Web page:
Jordan Crane, writer/artist
finite webcomic, 2001-?
That question mark up there is doing a lot of work. I remember following Keeping Two in serialized fashion…but I don’t remember where. Were any installments in NON? Were they on Jordan Crane’s old Red Ink website? Did he make minicomics of them? Was maybe some of it in Uptight? The comic’s presentation on Crane’s gorgeous webcomics-anthology site What Things Do bears the date “18 December 2001,” but I have no idea what that means. I think that’s when it started? I don’t know when it ended. Hell, I don’t know if it ended. But I’ll get to that.
Jordan Crane’s comics are Mary Poppins’ maxim at work. The spoonful of sugar, and actually it’s more like a dumptruck full, is Crane’s art. His characters have the slightly disproportionate and adorable heads of children. They see the world through little dot eyes. They’re drawn with a line so soft you wanna reach out and pet it. His omission of periods at the end of sentences gives even the dialogue a vulnerable, open feel.
Then the medicine comes along, and it’s like one of those giant needles doctors admit in advance will hurt like hell. In the case of Keeping Two, the medicine is death. It’s presented here with shocking directness. When a baby is stillborn, you see his corpse, see his weeping mother hold him and say “Oh my sweetie”. When a dog dies, you see his body lying on the ground, eyes open, his owner’s recounting of her discovery of her dead best friend staggered out over the course of countless word balloons as though every word is an agony. I hadn’t read this stuff in a long time, and seeing it again knocked the wind out of me. It’s brutal and unflinching.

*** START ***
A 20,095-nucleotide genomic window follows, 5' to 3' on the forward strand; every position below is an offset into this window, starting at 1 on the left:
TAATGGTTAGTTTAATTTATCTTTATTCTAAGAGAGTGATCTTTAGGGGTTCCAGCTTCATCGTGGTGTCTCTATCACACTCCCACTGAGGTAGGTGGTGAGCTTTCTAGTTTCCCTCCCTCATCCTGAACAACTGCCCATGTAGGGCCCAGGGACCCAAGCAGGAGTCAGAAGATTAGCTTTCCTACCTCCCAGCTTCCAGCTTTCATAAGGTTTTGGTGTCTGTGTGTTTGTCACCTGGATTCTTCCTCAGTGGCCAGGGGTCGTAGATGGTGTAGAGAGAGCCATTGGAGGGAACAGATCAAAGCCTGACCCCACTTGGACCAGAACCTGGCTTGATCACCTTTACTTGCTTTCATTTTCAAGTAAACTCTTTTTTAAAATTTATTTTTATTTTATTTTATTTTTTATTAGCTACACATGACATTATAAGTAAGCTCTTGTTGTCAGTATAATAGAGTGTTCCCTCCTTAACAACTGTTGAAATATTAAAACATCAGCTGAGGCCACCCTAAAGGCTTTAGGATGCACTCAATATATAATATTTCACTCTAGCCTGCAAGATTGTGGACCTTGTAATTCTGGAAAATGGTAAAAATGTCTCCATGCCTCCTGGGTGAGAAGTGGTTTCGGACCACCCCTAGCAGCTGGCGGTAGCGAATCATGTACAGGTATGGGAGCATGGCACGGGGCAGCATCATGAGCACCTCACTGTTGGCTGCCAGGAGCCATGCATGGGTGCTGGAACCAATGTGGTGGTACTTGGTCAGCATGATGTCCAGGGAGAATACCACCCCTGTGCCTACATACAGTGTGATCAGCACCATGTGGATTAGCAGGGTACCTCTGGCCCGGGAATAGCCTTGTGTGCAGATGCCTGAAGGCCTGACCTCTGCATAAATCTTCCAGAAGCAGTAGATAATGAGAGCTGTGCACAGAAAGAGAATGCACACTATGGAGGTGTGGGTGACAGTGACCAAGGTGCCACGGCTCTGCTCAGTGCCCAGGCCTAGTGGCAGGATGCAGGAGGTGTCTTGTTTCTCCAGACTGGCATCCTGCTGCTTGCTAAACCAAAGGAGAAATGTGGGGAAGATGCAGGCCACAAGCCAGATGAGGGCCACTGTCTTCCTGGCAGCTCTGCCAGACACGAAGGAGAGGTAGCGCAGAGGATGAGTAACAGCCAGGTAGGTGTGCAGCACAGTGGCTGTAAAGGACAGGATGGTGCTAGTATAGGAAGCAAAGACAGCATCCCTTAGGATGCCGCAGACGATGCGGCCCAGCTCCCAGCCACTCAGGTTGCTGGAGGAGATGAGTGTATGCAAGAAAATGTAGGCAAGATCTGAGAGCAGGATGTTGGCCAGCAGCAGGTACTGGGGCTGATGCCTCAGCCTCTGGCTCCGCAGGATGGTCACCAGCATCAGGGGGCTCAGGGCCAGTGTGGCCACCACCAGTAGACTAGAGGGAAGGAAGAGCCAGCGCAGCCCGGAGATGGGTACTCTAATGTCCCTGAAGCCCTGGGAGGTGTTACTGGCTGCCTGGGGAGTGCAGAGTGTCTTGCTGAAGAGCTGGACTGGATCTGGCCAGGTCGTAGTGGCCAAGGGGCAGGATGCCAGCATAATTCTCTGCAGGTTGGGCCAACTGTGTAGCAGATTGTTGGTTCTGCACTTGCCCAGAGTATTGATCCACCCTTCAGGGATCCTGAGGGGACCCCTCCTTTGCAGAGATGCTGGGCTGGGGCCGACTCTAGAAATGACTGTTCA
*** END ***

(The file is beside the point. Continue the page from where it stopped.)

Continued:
The story itself is a multifaceted look at a young couple on a day when death touches their lives in several ways: Through the book the woman is reading, through the passing of an acquaintance and the death of the man’s mom’s dog, and finally in the head of the man as the woman takes too long to return from the video store. (Video stores: Sign #1 this comic was started up a long time ago.) In a way it reminds me of Richard McGuire’s “Here,” dazzlingly complex but centered on absence rather than presence and stretched out for an entire story. The couple’s story is sequenced out of order, there are flashbacks, there are multiple perspectives on the same conversation, there’s a story within the story, there are multiple daydream sequences, there are scenes imagining what the real scenes must have been like, there are lengthy “Scott McCloud explaining manga”-type sequences of washing dishes, there’s an ending so open I’m not 100% convinced it is an ending…but it all circles around the direct and devastating image of a dotted-line silhouette where a person, a dog, a baby used to be, just like your mind does. That it’s so lovely to look at doesn’t soften the blow so much as aim it.